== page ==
Load dataset from recipe


I was wondering if there was a method provided to load raw data into a dataset after it has been created?

I see that there is a method provided to create the dataset
db = connect()
assert datasetName in db

But I don’t see a method to load data from a jsonl file in after I create the dataset.

The jsonl file I’m trying to load contains just the text of interest and some basic metadata.


Yes, you can use the db-in command, which takes data in any format readable by Prodigy:

prodigy db-in new_set /tmp/news_headlines.jsonl
✨ Imported 1550 annotations to 'new_set'.

The --answer argument letds you set an answer – accept (default), reject or ignore – on the imported example. This is useful if you’re importing annotations created by other tools. You can also use the --dry argument to perform a dry run and see what would happen, so you can check that everything works as expected.

If you want to do this from Python, you can use the db.add_examples() method, which takes a list of examples and a list of dataset IDs:

db = connect()
db.add_examples(your_loaded_examples, datasets['your_dataset'])

Thanks Ines! I’m always amazed at how quickly you respond. I don’t think I did a good job of trying to explain what I want to accomplish. I"m trying to load the data directly into the data set without having to call db-in from the command line.

For the example, say the jsonl file I create looks like this

{"text": "The vehicle is a red Toyota", "meta": {"source": "magazine", "frequency": 107}}
{"text": "The vehicle is a blue Subaru", "meta": {"source": "book", "frequency": 93}}

So I want to load this file into a dataset:

db = connect()
assert datasetName in db
datasets = []
filename = datasetName + '.jsonl'
with open(filename, 'w') as f:
    for item in dataForImport:
        f.write("%s\n" % item)
filepath = cwd + "\\" + filename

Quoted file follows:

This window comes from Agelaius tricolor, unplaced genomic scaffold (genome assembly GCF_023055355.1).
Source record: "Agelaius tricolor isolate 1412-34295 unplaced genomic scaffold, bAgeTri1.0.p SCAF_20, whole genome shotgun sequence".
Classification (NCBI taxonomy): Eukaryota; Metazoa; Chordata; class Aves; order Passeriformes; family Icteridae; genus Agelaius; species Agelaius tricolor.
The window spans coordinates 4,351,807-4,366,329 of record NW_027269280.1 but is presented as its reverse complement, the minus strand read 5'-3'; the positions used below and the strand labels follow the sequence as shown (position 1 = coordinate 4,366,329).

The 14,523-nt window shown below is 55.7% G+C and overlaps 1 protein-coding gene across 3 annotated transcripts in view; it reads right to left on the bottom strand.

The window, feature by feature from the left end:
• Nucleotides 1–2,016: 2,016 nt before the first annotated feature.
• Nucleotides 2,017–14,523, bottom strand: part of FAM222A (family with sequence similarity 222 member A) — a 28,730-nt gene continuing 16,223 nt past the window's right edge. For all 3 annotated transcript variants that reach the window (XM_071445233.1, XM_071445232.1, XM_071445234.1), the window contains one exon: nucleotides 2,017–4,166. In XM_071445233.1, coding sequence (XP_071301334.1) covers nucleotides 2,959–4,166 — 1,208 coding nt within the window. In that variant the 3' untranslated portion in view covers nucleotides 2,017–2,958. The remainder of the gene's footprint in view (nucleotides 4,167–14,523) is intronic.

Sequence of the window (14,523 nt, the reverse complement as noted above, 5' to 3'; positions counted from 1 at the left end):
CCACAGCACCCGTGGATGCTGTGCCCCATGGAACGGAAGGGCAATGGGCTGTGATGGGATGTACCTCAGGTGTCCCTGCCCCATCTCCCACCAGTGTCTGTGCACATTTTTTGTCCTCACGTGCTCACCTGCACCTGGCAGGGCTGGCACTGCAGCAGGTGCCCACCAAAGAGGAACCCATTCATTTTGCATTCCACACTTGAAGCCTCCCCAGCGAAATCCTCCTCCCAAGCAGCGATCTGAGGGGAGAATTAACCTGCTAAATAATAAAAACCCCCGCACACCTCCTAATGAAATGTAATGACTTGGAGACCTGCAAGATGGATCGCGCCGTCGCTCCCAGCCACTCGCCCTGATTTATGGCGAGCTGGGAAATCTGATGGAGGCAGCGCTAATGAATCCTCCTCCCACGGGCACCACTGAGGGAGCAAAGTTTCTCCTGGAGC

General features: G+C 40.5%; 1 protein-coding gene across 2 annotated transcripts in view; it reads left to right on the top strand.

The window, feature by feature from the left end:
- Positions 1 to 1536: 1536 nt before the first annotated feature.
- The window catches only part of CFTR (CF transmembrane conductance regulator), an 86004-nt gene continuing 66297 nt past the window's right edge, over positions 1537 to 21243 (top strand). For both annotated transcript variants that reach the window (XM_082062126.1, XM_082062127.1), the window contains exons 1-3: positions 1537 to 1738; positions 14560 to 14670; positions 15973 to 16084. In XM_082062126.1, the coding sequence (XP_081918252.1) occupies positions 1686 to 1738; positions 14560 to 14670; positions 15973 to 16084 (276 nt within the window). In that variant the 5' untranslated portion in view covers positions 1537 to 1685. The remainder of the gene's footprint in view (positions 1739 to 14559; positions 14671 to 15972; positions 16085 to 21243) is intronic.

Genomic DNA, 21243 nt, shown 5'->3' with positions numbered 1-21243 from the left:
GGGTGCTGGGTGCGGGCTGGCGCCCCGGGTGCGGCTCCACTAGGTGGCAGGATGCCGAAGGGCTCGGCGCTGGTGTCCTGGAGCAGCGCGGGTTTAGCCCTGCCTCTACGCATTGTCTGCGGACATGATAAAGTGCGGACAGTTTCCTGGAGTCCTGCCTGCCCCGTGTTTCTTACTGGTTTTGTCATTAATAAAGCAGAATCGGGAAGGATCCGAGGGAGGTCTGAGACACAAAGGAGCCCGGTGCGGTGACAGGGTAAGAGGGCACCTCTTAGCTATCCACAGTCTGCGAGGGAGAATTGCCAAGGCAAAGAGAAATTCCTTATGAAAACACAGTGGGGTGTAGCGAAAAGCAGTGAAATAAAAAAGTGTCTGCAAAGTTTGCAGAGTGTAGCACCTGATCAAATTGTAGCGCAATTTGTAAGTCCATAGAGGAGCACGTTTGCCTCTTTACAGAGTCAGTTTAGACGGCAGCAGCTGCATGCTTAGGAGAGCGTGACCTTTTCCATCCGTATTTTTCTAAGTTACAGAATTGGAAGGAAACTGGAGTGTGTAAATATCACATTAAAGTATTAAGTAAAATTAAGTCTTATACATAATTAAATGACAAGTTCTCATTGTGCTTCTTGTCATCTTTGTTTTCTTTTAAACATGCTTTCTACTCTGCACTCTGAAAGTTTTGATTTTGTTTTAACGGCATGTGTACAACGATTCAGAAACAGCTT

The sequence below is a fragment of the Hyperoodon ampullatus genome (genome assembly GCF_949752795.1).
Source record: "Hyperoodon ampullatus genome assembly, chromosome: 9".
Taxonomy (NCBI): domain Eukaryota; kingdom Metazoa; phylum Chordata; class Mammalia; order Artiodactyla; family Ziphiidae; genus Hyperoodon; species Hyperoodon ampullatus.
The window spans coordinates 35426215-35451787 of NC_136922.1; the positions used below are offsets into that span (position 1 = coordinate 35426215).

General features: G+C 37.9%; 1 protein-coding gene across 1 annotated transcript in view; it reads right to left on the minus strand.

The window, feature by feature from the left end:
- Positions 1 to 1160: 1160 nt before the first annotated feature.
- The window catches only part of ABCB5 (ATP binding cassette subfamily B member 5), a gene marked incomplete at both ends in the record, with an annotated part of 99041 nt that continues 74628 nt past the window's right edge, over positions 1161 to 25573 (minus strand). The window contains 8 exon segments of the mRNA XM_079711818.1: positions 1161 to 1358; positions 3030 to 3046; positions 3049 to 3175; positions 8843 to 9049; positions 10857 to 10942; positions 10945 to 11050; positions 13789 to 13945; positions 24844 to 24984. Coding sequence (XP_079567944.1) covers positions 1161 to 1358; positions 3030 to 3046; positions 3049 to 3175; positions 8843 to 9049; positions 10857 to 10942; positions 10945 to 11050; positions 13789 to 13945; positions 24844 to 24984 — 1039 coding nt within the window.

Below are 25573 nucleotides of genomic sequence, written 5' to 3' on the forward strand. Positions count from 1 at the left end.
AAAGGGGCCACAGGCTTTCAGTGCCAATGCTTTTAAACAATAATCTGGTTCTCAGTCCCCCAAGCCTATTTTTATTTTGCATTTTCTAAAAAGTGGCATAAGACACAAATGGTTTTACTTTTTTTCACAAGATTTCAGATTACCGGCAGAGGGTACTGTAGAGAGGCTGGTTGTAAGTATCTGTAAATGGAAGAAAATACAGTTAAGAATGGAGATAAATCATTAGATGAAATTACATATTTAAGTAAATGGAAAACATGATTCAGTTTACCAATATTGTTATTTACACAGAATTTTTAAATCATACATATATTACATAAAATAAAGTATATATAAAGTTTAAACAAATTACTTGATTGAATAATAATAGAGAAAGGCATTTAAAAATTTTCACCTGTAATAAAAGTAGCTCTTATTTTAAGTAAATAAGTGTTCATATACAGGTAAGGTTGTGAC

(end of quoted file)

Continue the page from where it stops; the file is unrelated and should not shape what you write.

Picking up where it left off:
jsonData = JSONL(filepath)

My hope is to do this part automatically so I can load the data through a script and let my annotator use ner.manual later them. Does that make sense?

Thanks for the clarification. I’m still not sure I fully understand what you’re trying to do in your script, but I think the solution might be easier than you think :smiley: If I read your code correctly, you’re writing all examples to a file and then loading that file back in? Couldn’t you just load the examples and write them to the dataset directly?

db.add_examples(dataForImport, datasets=['some_dataset'])

Also, a quick note on JSONL: JSONL is newline-delimited JSON, so one JSON object per line. The easiest way to read it in is to read in every line and then call json.loads on the line. The jsonlines library also has some tools for that if you prefer. Since Prodigy reads and writes JSONL a lot, you can also use the internal helper function read_jsonl:

from prodigy.util import read_jsonl

loaded_examples = list(read_jsonl('/path/to/data.jsonl'))
db.add_examples(loaded_examples, datasets=['some_datasets'])

Hi Ines,

You are correct in what I am trying to do! I think the problem might actually be my input file. When I try to load it to a data set via the command line it works as I expect, but when I attempt to load it using the add_examples function (and the code from above). I get a key error on the input hash:

> File "C:\Python36\lib\site-packages\prodigy\components\db.py", line 289, in add_examples
>     eg = Example.create(input_hash=eg[INPUT_HASH_ATTR],
> KeyError: '_input_hash'

Do I need to generate that input hash and have it as an attribute stored with each entry in my input file? Right now I just have a text attribute and a meta attribute.

> {"text": "The vehicle is a red Toyota", "meta": {"source": "magazine", "frequency": 107}}
> {"text": "The vehicle is a blue Subaru", "meta": {"source": "book", "frequency": 93}}

Also, if I’ve gone beyond the scope of this support forum, I completely understand if you need to leave me be to figure this out.

Ah yes, if the data isn’t coming from another Prodigy recipe, you do need to set the hashes manually. You can do this using the set_hashes helper, which takes a single annotation taks dictionary and adds the hashes:

from prodigy import set_hashes

examples = [set_hashes(eg) for eg in examples]

Yes! It worked. Thanks Ines.

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